A Measure of Success – CSR Business Intelligence

It would seem that we have been over this a thousand times before… What gets measured gets managed. It was true when we invented TQM in the 80’ties and LEAN in the 90’ties and while we seem to forget about basic management skills when we adopt network organisation and self-empower our employees it is still true that if you can stick a number to your performance there is a much better chance that improvements follow close behind.

My good friend Michael Koploy have for a number of years been working with evaluation and documentation of CSR performance. As I he has realised that with CSR comes complexity on a scale that is mind-blowing. For TQM, LEAN and other quality management systems there were at least boundaries that was relatively narrow outlook defined by customers, suppliers, competitors and employees, but with CSR there are no scope.

So how do you work with CSR data, how do you get your hands on it and how can you present it in a way that gives meaning to decision makers and stakeholders. Michael has adopted an approach that might work and builds on some of the fundamentals of TQM and at the same time takes into account that the world (and organisations with it) is always changing. Build on three basic principles with data as “King”.

First – Automate and improve data collection to get a better picture of corporate sustainability;

Companies generate millions of data points every day and as time of progressed much of these systems have been integrated into various systems like SAP or other Business Intelligence (BI) structures. Finance, HR and operations have for a long time used these systems in order to improve their processes and it is high time that CSR professionals do the same.

Second – Use analytics applications to find trends and make informed decisions;

The graphic integration that comes with advanced BI systems can prove to be even more useful when it comes to sustainability performance. Often we see fragments of a total effort displayed in the CSR report or through corporate announcements and newsletters. But what we really need to specialised and specific information that is valuable to the individual stakeholder. For instance if I’m interested in anti-corruption issues I would like to be able to access the policies related to the issue but also audit reports and key performance indicators tracked in real time. What I do not need is a general understanding that this or that company is working actively to reduce corruption in its supply chain I want to know the “how”.

Third – Develop sustainability teams that are data-minded and accountable for business decisions.

The Crap-in-Crap-out principle is of cause also applicable when it comes t CSR Data gathering, reporting and presentation. So when data have to be managed it is done by people who know what they are doing and not by some random employee who have little or no knowledge about a given subject. A team approach works because it forces us to articulate our assumptions about how the world works and enables us to be challenged on our views. Within the field of CSR there are many opinions about what is the right thing to do and how its should be done, so instead of just having one person deciding a team of people agree and are accountable for the approach.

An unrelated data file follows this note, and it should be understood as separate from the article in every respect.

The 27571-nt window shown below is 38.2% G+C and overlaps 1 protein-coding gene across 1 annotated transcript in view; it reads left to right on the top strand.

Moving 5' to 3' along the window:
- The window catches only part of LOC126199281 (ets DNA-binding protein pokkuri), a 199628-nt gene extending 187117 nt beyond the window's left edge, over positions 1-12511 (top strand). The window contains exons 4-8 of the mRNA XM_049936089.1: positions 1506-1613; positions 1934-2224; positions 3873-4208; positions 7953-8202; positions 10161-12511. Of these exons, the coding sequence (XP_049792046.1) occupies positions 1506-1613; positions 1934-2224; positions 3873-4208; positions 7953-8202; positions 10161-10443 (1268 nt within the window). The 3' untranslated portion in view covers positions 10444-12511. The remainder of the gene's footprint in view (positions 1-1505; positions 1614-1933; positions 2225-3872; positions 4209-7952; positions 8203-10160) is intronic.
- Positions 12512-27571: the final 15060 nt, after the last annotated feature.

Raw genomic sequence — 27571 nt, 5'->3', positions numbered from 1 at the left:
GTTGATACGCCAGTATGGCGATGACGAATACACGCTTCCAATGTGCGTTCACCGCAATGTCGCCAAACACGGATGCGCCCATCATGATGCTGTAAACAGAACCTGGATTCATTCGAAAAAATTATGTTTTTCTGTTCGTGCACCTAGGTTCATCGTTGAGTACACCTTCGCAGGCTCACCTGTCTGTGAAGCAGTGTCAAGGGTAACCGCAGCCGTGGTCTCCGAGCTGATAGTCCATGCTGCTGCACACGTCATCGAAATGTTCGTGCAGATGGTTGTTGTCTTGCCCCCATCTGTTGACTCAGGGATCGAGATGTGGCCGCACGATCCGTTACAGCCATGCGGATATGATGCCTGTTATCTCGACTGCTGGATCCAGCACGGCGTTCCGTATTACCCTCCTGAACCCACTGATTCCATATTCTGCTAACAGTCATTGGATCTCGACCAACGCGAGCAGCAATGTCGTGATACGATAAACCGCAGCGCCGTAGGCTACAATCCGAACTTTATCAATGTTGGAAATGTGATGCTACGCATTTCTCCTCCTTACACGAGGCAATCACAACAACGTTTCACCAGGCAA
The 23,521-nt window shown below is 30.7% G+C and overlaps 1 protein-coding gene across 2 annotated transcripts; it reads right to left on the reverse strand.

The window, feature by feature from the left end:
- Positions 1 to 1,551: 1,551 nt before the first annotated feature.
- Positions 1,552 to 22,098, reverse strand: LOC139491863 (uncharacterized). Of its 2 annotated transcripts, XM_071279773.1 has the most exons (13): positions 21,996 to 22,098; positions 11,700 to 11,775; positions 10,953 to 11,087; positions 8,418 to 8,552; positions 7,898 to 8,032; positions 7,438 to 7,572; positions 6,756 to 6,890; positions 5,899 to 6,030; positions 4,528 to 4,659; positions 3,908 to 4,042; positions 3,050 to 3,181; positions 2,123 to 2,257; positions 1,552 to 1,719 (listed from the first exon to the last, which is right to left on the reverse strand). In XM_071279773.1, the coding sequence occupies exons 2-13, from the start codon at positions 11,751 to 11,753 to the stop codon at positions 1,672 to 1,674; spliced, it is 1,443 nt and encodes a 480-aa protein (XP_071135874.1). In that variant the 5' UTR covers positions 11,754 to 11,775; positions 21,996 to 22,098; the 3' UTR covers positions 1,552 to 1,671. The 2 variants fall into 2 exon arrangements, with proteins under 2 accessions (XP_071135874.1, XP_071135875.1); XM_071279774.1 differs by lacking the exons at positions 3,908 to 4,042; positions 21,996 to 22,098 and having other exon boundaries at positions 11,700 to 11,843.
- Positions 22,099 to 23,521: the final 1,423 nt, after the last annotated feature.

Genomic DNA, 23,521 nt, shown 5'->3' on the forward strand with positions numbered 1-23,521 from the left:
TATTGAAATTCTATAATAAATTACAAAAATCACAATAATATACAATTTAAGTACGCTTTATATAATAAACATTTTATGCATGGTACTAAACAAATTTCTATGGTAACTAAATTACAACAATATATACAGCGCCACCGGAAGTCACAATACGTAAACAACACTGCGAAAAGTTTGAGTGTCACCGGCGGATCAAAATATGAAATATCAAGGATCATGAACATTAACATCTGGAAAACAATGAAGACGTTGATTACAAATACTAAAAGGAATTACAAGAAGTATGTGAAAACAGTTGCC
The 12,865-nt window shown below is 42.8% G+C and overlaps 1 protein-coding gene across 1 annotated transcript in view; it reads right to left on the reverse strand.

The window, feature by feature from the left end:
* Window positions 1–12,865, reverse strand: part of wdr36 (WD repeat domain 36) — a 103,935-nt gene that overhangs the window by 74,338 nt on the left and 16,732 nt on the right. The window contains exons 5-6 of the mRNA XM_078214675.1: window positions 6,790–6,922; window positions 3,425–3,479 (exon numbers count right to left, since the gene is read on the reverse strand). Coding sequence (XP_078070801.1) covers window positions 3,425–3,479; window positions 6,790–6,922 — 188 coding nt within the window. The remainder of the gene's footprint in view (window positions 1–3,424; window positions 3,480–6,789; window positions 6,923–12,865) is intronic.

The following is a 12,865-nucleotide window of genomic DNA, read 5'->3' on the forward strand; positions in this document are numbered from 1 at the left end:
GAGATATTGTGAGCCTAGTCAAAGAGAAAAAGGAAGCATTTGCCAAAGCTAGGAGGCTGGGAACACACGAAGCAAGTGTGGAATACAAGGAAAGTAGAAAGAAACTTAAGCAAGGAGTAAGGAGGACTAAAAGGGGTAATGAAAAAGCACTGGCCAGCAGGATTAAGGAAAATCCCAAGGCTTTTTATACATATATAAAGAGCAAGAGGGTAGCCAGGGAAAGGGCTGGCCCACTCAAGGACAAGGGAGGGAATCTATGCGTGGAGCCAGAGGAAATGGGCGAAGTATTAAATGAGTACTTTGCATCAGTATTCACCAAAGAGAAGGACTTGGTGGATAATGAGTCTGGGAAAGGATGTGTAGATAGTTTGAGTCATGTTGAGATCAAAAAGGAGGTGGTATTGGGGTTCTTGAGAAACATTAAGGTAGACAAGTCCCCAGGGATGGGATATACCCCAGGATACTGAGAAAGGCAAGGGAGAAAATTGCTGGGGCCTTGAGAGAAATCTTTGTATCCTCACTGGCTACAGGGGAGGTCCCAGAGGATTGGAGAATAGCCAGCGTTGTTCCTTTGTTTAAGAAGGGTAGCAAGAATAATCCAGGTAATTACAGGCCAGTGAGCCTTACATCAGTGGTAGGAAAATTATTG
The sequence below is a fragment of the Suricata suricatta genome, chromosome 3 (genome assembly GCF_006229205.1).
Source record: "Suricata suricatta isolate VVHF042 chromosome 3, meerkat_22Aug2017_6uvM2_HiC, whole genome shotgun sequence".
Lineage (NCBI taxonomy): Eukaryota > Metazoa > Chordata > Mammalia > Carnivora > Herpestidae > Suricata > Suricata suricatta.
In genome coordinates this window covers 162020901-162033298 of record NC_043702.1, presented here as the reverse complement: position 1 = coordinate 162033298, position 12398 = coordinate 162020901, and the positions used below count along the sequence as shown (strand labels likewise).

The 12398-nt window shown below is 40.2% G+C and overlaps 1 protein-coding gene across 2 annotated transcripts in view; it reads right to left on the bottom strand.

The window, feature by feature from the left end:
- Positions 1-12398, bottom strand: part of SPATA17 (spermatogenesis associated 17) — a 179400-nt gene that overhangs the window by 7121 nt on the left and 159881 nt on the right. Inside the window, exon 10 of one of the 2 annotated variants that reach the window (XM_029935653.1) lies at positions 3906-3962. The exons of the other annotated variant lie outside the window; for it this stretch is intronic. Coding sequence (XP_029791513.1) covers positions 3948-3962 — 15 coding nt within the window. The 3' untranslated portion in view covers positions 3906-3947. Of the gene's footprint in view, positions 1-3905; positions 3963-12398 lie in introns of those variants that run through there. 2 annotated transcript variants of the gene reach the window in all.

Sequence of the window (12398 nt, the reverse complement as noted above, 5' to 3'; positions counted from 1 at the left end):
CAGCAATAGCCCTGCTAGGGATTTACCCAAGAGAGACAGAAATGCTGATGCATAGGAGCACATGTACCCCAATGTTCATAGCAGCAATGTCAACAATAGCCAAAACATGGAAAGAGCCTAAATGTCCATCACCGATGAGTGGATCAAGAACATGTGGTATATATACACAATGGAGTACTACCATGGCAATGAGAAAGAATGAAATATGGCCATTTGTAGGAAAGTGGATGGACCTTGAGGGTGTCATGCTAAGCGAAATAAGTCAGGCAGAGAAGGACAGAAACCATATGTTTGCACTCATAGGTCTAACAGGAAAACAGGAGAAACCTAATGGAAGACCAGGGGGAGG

Data is not only king when it comes to CSR it is central, but not without the right people and approach to come with to terms with sometimes difficult to comprehend facts about the organisations that we work with. Data and data processing can unveil truths about an organisation which calls for hard decisions and sometimes for managers to change their perception of right and wrong. But without a common BI platform we will never get close to realising the knowledge that we can gain from systematic and comprehendible CSR data approach.

Boundaries of CSR

One of the concrete slabs that marks the borde...

Border between North and South Korea

Sustainability seems to be an all-encompassing concept with no limits to its practical usage. Numerous times we have discussed the problems related to issue that we do not really have a good workable definition of CSR. But in my mind we should at least have some kind of framework that will enable us to differentiate between what is and what is not CSR.

I have compiled a few pointers as to areas that could help to guide professionals in their work and to some extend myself as well.

CSR -> HR